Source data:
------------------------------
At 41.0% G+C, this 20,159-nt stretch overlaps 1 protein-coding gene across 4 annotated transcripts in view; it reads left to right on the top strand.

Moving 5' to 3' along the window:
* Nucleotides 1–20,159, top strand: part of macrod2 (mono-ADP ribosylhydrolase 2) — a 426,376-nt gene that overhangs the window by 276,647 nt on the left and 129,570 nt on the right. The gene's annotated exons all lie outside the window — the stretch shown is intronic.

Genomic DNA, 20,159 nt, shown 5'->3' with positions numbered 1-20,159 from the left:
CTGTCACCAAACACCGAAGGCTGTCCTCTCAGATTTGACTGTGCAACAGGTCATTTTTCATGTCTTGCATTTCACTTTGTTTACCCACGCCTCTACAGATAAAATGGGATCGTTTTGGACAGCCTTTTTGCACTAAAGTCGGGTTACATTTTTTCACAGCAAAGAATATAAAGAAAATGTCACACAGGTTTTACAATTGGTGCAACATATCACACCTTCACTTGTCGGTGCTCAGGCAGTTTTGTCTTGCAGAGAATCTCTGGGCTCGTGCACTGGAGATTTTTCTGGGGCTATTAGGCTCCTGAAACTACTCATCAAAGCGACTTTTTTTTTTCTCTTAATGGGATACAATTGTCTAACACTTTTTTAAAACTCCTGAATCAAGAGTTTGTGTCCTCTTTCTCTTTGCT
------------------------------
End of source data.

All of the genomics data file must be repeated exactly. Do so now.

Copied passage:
At 41.0% G+C, this 20,159-nt stretch overlaps 1 protein-coding gene across 4 annotated transcripts in view; it reads left to right on the top strand.

Moving 5' to 3' along the window:
* Nucleotides 1–20,159, top strand: part of macrod2 (mono-ADP ribosylhydrolase 2) — a 426,376-nt gene that overhangs the window by 276,647 nt on the left and 129,570 nt on the right. The gene's annotated exons all lie outside the window — the stretch shown is intronic.

Genomic DNA, 20,159 nt, shown 5'->3' with positions numbered 1-20,159 from the left:
CTGTCACCAAACACCGAAGGCTGTCCTCTCAGATTTGACTGTGCAACAGGTCATTTTTCATGTCTTGCATTTCACTTTGTTTACCCACGCCTCTACAGATAAAATGGGATCGTTTTGGACAGCCTTTTTGCACTAAAGTCGGGTTACATTTTTTCACAGCAAAGAATATAAAGAAAATGTCACACAGGTTTTACAATTGGTGCAACATATCACACCTTCACTTGTCGGTGCTCAGGCAGTTTTGTCTTGCAGAGAATCTCTGGGCTCGTGCACTGGAGATTTTTCTGGGGCTATTAGGCTCCTGAAACTACTCATCAAAGCGACTTTTTTTTTTCTCTTAATGGGATACAATTGTCTAACACTTTTTTAAAACTCCTGAATCAAGAGTTTGTGTCCTCTTTCTCTTTGCT